It’s a misperception that just won’t go away: Today’s court system is bogged down by frivolous civil lawsuits. The truth is that more than 60% of lawsuits today are businesses suing other businesses or civilians and that civil lawsuits in Illinois fell 43% between 2010-2015. Civil lawsuits are those brought by an individual against another individual or business. This means the number of Americans suing anyone for being wronged is falling dramatically.
Exaggerations and Outright Lies
If you listen to the propaganda machine out there, you’d hear that civil lawsuits are at fault for raising our insurance premiums, driving doctors out of of the profession, and preventing our country from coming up with a reasonably-priced national insurance program that benefits most. You’d likely also hear that civilians and workers are costing businesses millions each year for injury and workers’ comp lawsuits, and that Americans in general have gone lawsuit crazy.
In Illinois alone, medical malpractice lawsuits have dropped 32% in 14 years. That’s not insignificant. The decrease alone is noteworthy, but coupled with the fact that these types of civil lawsuits have been blamed for all of the above mentioned problems plaguing our healthcare system makes you wonder who is perpetuating these so-called facts.
According to the Illinois Trial Lawyers Association (ITLA), Site Selection magazine consistently places our state as the top metro area in the country. Illinois also ranked 3rd in the country for capital investment projects last year. It’s worth also considering what’s happening to workers’ compensation in our state. Workers’ compensation medical payments for injured workers treatment have fallen nearly 15 percent in the past 6 years. Illinois’ average workers comp payments are lower than Indiana, Wisconsin and Iowa. Putting all these facts together, it would seem that Illinois is quite an attractive place not just for tourists, but for businesses as well.
U.S. Chamber of Commerce Pushing Lies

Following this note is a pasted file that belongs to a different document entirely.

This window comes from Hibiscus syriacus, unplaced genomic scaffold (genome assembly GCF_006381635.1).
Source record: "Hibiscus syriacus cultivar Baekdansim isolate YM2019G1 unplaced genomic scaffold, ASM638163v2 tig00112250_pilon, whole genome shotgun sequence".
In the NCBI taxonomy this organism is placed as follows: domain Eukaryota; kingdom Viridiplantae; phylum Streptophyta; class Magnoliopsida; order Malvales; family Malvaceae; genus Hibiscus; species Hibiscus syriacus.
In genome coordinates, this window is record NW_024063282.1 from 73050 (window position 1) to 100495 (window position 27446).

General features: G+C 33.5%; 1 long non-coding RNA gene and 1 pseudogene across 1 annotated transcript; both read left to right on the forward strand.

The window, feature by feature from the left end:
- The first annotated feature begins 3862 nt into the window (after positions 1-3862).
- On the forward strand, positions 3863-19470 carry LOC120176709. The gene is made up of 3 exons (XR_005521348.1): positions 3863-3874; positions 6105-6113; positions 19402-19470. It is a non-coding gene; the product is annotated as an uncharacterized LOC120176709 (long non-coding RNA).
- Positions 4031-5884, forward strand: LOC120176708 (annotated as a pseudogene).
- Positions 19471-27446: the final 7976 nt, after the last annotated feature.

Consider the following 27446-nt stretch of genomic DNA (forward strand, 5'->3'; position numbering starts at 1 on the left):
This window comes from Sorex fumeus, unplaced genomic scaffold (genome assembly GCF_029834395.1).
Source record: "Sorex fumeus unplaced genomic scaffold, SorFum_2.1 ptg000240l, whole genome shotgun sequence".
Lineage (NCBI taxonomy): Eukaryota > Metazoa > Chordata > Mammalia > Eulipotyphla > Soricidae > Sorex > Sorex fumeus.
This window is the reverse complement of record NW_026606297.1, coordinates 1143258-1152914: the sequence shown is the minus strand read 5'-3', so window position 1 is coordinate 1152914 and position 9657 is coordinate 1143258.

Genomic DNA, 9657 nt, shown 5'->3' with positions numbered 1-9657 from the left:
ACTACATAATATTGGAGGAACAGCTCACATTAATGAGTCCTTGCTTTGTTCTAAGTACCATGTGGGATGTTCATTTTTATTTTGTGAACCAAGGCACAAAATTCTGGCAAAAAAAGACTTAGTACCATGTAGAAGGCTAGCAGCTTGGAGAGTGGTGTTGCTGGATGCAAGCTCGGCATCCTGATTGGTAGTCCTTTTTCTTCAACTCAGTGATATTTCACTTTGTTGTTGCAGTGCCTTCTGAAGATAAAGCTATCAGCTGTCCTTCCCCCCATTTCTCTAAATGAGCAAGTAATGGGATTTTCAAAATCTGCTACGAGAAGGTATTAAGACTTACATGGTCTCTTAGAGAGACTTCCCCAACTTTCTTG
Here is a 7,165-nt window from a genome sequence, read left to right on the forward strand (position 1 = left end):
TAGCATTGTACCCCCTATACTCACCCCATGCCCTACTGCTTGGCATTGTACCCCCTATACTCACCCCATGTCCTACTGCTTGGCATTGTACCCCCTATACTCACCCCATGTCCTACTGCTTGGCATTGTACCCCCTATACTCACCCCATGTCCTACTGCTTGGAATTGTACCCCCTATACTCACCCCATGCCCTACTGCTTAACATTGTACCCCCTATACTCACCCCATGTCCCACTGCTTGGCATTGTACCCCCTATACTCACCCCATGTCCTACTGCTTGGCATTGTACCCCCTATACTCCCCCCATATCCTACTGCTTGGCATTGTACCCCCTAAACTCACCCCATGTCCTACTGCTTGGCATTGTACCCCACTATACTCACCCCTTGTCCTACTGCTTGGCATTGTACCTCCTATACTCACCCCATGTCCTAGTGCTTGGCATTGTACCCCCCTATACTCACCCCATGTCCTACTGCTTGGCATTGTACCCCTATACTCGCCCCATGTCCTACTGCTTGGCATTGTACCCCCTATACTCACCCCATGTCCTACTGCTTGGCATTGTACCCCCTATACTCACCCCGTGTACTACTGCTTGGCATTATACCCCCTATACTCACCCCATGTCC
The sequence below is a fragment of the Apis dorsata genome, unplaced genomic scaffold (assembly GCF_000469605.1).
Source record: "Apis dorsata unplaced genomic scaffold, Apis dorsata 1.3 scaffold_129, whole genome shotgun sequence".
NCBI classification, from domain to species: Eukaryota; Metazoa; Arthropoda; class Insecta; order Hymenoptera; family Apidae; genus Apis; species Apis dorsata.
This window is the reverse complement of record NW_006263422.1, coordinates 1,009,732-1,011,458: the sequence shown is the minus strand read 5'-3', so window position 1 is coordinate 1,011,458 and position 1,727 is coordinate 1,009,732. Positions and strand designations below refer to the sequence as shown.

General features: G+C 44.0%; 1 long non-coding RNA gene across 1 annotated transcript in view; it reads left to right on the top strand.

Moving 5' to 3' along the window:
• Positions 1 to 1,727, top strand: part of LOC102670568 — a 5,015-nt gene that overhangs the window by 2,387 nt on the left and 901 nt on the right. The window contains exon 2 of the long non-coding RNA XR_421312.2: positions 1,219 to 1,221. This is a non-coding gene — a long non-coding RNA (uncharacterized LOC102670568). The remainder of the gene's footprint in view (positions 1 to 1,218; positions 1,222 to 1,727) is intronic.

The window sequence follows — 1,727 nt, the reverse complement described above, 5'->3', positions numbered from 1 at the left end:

One of the biggest pushers of this false idea that civil lawsuits are clogging our court system is the U.S. Chamber of Commerce. The Chamber recently released results from the ‘2017 Lawsuit Climate Survey,’ a study conducted on their behalf by the Institute for Legal Reform. The study ranks each of the 50 states according to how fair businesses feel the state’s legal system is. According to the Institute for Legal Reform, this is important “because they can be influential in business decisions about where to conduct/expand/constrict business operations or sales. Most of the respondents in this survey (85%) report that a state’s litigation environment is likely to impact important business decisions at their companies, such as where to locate or to do business.”
One of the major issues with this study is that those polled in each state were attorneys who represent big businesses. Their main objective is to reduce the number of lawsuits filed against them, so it serves them well to be outspoken and outraged at the legal and political climate surrounding business lawsuits in their state. Our legal system is configured to allow frivolous lawsuits to be cast aside. Attorneys willing to take on frivolous lawsuits do so at their peril. An experienced, honest personal injury attorney knows that spending time and money working up a case when the outcome is likely to not be favorable is one of the biggest mistakes you can make. In a recent press release, ITLA stated “The U.S. Chamber of Commerce’s donors don’t truly fear so-called frivolous lawsuits because they know our justice system filters out cases without merit. What they fear are meritorious lawsuits – actions brought by citizens against those putting others’ children or loved ones at risk of injury or death.”
Illinois residents and all Americans deserve the right to pursue justice in the court system. The U.S. Chamber of Commerce and corporate attorneys know that giving civilians such a powerful voice can be a scary thing. Especially when we’ve been injured or wronged and the court justly rules in our favor.
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